public Thing(double goodName) {
_goodName = goodName;
}

.... but to my eye this is awkward and ugly. YMMV.

--
Eric Sosman
http://www.velocityreviews.com/forums/(E-Mail Removed)d
 
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Roedy Green
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      10-03-2012
On Tue, 2 Oct 2012 12:51:05 -0700 (PDT), bob smith
<(E-Mail Removed)> wrote, quoted or indirectly quoted someone
who said :

>public My_Rectangle(double x, double y, double width, double height) {
> this.x=x;
> this.y=y;
> this.width=width;
> this.height=height;


This is Sun standard practice.
--
Roedy Green Canadian Mind Products http://mindprod.com
The iPhone 5 is a low end Rolex.


 
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Andreas Leitgeb
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      10-05-2012
Eric Sosman <(E-Mail Removed)> wrote:
> private final double _goodName;
> public Thing(double goodName) {
> _goodName = goodName;
> }


I admit using a "m_" prefix on fields:
private final double m_goodName;
public Thing(double goodName) {
m_goodName = goodName;
}

I got into that habit in my early days of C++ with (gasp)
some Microsoft IDE. I'm not completely following that
style, though, as I typically don't use type-hints after
the underscore.

Sometimes I even do that, like when I think that goodName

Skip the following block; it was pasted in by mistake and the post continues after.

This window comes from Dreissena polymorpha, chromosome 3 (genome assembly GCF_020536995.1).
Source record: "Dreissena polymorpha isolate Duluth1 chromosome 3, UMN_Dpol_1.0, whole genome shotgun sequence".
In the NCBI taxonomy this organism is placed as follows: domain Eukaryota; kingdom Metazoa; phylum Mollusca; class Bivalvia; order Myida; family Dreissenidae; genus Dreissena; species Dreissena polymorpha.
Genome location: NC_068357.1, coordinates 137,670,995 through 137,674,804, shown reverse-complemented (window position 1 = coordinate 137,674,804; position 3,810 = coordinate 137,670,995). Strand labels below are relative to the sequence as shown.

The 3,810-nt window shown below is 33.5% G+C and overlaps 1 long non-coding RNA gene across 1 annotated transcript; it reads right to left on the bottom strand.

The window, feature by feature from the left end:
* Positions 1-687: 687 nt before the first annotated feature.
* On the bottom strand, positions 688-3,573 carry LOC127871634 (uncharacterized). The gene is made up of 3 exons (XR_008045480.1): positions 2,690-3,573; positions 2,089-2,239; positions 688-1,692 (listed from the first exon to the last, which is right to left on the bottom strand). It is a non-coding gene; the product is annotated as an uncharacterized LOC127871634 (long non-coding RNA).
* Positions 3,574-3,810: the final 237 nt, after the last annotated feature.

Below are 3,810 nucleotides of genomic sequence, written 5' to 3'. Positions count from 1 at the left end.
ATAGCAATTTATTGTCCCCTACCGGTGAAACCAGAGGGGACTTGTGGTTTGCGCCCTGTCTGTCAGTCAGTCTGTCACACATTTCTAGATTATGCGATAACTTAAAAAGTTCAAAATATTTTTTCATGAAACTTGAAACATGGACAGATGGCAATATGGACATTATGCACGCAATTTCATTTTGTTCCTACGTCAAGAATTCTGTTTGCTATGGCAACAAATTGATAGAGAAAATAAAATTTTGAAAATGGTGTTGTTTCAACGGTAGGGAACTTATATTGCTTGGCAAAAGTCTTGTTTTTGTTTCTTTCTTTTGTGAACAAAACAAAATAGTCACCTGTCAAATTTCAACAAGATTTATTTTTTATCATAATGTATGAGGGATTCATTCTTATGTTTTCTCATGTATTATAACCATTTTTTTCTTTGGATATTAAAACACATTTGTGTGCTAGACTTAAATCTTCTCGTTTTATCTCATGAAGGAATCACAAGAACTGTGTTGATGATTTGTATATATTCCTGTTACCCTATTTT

looks strange, but xGoodName looks much less strange. Also,
when there is a goodName for some item, but two different
representations for it, then I might do something roughly
like:

private int m_iGoodName;
private String m_sGoodName;
public void setGoodName(int iGoodName) {
m_iGoodName=iGoodName;
m_sGoodName=""+iGoodName;
}
public void setGoodName(String sGoodName) {
m_sGoodName=sGoodName;
m_sGoodName=Integer.parseInt(sGoodName);
}

I guess you now feel like asking what name (and type) I use
for the getter, but that's beyond the scope of the example.


 
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Arne Vajh°j
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      10-06-2012
On 10/5/2012 12:38 PM, Andreas Leitgeb wrote:
> Eric Sosman <(E-Mail Removed)> wrote:
>> private final double _goodName;
>> public Thing(double goodName) {
>> _goodName = goodName;
>> }

>
> I admit using a "m_" prefix on fields:
> private final double m_goodName;
> public Thing(double goodName) {
> m_goodName = goodName;
> }
>
> I got into that habit in my early days of C++ with (gasp)
> some Microsoft IDE. I'm not completely following that
> style, though, as I typically don't use type-hints after
> the underscore.


The special Win32 flavor of hungarian notation.

Arne